The story starts in the very summer of 1983 and is told by Helen reminiscing about her youth, then a sixteen year old girl whose controlling mother has left the family home and now Helen is cared for by her father who has become lost in his own world and drink. Helen was looking forward to spending another summer by the river while her father spent his time on his boat while neglecting his daughter. But something was about to change all that.

The Dover family arrived on the scene and moved in to a house close by. They have a daughter also in her teenage years and is somewhat carefree and this intrigues Helen and the pair strike up a friendship and while away the summer days together. Helen is beguiled by the Dover family and their lifestyle and tries to get closer to the family until Victoria decides she has got too close. Then something happens and the Dover family suddenly disappear with no warning. You sense something is about to happen it is building at every turn of the page there are undercurrents in the story line that you feel at some point that would really explode.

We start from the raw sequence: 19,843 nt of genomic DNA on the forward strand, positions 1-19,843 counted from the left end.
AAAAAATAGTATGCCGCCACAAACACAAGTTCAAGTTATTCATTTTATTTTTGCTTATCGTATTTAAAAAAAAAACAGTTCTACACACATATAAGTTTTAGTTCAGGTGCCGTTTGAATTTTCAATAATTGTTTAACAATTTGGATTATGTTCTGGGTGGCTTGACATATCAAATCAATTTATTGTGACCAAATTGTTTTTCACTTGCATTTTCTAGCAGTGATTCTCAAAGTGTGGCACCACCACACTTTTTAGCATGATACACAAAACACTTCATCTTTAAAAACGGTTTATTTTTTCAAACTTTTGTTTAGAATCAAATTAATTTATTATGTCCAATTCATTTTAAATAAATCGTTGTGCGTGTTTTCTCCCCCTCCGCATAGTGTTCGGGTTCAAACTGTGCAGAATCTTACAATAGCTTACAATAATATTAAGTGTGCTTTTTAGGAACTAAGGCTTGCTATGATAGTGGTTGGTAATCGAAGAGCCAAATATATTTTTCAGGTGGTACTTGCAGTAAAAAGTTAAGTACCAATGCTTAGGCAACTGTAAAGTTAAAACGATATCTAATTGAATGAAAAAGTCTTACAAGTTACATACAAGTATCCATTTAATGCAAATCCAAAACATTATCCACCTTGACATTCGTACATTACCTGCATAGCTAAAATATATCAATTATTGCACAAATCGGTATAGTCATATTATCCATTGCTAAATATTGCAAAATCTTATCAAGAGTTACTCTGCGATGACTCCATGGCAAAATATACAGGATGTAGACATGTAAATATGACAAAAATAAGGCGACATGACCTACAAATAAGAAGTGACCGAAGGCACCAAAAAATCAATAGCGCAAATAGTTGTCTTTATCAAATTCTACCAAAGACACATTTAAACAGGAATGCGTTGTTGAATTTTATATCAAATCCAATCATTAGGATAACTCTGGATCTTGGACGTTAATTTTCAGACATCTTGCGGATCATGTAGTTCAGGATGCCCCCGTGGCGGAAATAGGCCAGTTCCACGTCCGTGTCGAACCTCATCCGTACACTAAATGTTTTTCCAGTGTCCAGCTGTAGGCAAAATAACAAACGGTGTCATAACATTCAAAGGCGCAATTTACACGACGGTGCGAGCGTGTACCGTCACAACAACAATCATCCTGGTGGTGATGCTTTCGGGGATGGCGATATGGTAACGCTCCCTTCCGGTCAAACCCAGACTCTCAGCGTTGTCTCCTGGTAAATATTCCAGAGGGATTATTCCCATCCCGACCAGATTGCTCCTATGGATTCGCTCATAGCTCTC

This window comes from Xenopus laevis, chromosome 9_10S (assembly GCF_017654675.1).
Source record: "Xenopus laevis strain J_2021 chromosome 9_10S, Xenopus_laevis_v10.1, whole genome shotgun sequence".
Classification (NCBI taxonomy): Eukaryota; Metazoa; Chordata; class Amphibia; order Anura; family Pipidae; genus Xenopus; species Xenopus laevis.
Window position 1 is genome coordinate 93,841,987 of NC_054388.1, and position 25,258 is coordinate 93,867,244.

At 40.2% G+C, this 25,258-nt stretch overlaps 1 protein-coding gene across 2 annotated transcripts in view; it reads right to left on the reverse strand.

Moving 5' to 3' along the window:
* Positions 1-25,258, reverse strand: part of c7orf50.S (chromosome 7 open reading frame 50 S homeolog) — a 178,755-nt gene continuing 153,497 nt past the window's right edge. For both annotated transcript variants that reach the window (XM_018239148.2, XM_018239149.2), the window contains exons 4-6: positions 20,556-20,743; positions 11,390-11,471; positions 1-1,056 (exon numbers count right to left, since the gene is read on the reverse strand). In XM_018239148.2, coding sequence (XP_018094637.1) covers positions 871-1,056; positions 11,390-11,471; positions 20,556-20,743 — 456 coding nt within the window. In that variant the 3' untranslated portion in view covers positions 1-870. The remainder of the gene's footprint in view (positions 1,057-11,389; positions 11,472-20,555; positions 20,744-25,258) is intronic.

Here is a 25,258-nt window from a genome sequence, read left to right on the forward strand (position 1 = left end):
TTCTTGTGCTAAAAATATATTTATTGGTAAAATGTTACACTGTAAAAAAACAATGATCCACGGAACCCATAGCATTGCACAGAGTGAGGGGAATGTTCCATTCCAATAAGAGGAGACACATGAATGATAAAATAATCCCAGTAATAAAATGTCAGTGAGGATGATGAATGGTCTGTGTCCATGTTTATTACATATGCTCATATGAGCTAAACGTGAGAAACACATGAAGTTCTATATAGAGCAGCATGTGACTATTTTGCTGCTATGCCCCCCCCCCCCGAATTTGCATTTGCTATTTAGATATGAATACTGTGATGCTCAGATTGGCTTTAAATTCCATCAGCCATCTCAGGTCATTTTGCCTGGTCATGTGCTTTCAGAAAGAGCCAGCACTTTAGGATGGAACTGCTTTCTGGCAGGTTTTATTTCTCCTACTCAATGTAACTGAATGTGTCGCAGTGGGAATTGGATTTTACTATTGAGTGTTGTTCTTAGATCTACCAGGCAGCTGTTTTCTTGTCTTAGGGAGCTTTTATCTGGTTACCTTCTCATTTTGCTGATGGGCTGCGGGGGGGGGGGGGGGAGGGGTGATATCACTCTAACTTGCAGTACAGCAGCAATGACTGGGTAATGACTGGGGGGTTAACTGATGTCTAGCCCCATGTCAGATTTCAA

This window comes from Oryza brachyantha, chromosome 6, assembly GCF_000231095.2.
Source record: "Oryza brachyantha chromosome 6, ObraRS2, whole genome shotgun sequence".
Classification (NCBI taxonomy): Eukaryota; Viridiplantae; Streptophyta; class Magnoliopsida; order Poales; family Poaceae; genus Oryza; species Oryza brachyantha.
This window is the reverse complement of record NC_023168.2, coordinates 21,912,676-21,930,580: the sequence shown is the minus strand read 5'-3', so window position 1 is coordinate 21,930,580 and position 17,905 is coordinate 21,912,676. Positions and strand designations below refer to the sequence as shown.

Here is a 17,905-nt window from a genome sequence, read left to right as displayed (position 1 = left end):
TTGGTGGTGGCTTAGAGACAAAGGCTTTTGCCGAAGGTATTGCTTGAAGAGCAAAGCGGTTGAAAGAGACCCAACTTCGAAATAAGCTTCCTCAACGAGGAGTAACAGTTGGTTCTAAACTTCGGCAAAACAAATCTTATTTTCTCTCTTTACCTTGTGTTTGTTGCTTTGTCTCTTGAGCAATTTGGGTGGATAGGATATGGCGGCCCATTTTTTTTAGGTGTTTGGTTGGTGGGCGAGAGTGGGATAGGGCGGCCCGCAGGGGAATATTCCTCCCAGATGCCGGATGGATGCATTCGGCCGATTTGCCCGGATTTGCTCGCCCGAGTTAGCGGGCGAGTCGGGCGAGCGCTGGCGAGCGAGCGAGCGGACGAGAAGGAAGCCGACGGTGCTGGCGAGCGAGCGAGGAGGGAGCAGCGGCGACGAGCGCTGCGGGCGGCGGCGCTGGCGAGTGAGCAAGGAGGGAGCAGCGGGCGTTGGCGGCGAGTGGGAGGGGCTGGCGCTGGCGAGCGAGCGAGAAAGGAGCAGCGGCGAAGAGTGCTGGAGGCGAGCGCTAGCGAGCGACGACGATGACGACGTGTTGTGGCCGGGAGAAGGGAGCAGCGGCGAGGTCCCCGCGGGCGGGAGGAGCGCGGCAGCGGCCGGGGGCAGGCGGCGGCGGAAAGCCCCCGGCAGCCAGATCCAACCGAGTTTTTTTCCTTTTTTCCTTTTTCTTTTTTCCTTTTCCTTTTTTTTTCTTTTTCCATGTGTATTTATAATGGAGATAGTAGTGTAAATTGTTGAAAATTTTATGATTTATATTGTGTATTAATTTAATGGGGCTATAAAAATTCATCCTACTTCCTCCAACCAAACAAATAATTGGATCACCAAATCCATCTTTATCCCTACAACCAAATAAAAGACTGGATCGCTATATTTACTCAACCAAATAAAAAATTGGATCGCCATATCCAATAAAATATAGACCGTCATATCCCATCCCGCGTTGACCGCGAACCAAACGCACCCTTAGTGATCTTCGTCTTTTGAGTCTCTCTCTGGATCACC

Using the premise of looking back at the summer of 1983 and then as the story is narrated 30 years later to 2013. Helen is now 46 and has not seen or heard of the Dover family since that summer all those years before a summer that has left a scar on Helen. This is a story that moves along at a pace that will make you think about the story when you are not reading it and you will want to catch up at every opportunity.